This diamond-studded platinum watch has an official list price of 725,000 USD. Only 3 examples of the timepiece exist. The version without diamonds is markedly more affordable: Mint-condition pieces sell for just over 250,000 USD. The red gold variant is even less expensive. Plan to spend around 76,500 USD on this model. Pre-owned watches are available for around 40,000 USD. The list price for the red gold edition with a diamond-studded bezel sits at 210,000 USD. If 38.7 mm is too small for you, you may enjoy the 44-mm De Ville Tourbillon Co-Axial Blue Edition. This Sedna gold timepiece with a blue dial officially costs 156,000 USD.
Each watch in the De Ville Central Tourbillon series is handmade by a single watchmaker over the course of more than 500 hours. The name of the master watchmaker is engraved on the tourbillon's main plate.
De Ville Trésor: Prices for Omega's Treasure
The watches in the De Ville Trésor collection are especially thin and made of high-quality materials. The 40-mm edition has a 10.6 mm thick case made of 18-karat yellow, white, or Sedna gold. Sedna gold is Omega's in-house red gold alloy composed of gold, copper, and palladium. Classic black or brown leather straps with polished gold clasps keep these timepieces on your wrist. Along with most of the cases, the indices and hands are made of gold. The domed, silver dials feature a date display at 6 o'clock.
There are also limited editions featuring glossy, enamel dials in white, blue, or ivory, as well as exclusive models with diamond-set indices and bezels and mother-of-pearl dials.
If you're looking for a simple version of the De Ville Trésor, you should take a closer look at the three-hand gold models with a date display at 6 o'clock. The white gold variant with a blue dial is listed at 19,100 USD and limited to a run of 88 pieces. Finding a watch with a silver-colored dial is much easier. This model demands around 10,300 USD in mint condition and 8,800 USD pre-owned. Editions in yellow or Sedna gold cost a few thousand more.
The collection also includes 36-mm quartz watches in stainless steel with diamonds on the case. Thanks to their modest size, these models are an option for both men and women. That being said, their shiny and curvy looks are rather feminine, making them better suited for women. A mint-condition timepiece with a blue leather strap and dial costs almost 3,500 USD.
The modern Trésor models pay homage to Omega watches from the late 1940s, which were powered by the legendary 30-mm caliber. This large manual movement, which has been powering watches since 1939, masterfully fulfilled all requirements set forth in the Swiss observatory tests and ran incredibly precisely. Omega is one of the few manufacturers who has always participated in these tests.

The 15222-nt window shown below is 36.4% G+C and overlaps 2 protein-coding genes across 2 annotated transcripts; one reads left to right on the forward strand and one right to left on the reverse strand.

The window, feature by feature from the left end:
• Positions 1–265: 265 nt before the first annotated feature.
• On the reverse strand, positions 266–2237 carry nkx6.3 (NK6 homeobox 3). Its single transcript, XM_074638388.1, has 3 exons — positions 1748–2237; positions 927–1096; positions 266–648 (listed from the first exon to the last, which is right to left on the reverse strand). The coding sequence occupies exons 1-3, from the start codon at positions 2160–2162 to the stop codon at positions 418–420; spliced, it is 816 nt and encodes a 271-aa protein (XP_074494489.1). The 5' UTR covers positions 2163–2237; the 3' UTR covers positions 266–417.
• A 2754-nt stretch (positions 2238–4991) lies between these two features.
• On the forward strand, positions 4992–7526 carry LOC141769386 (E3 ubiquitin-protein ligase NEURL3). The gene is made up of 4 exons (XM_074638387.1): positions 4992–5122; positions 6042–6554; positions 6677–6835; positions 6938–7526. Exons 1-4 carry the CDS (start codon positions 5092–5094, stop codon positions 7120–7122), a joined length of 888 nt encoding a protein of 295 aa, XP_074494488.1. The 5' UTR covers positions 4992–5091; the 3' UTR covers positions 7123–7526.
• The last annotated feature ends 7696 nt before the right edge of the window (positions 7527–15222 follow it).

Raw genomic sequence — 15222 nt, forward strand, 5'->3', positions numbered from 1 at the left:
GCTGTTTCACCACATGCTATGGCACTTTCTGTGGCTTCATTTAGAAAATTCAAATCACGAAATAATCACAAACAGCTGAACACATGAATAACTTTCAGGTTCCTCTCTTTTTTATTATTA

The manual caliber 8511 also runs as precisely as a chronometer and powers current Trésor models. The Swiss manufacturer uses their in-house Co-Axial escapement in this movement, an alternative to the commonly used Swiss anchor escapement. The Co-Axial escapement is known for its high level of precision due to its improved energy efficiency and reduced friction. This results in a double barrel movement with a 60-hour power reserve.
It also has a freely oscillating silicon balance spring, which makes it resistant to magnetic fields up to 15,000 Gauss. Thanks to the sapphire glass case back, you can watch these manual movements in motion and admire the red gold balance bridge with Geneva stripes. Omega engraves the words "Anti-magnetic" and "> 15'000 Gauss" on the case back as well.
A Clear View with the De Ville Hour Vision
In 2007, Omega took transparency to the next level with the introduction of their unique De Ville Hour Vision watch. The Hour Vision gives the wearer a clear view of not only the movement's face, but also its sides.
Stainless steel versions with three hands, a day-date display, and a stainless steel bracelet feel sporty yet sophisticated. Roman numerals underscore the elegance of this anti-magnetic Co-Axial Master Chronometer. At 41 mm in diameter, this timepiece will fit on almost any wrist. You can get a never-worn example for about 7,700 USD.
If you prefer something a bit more refined, you may enjoy the Sedna gold version with a dark blue dial. The blue leather strap matches perfectly to the dial, just as the pink gold hands and indices match the case. Set aside around 17,100 USD for this luxury timepiece in mint condition.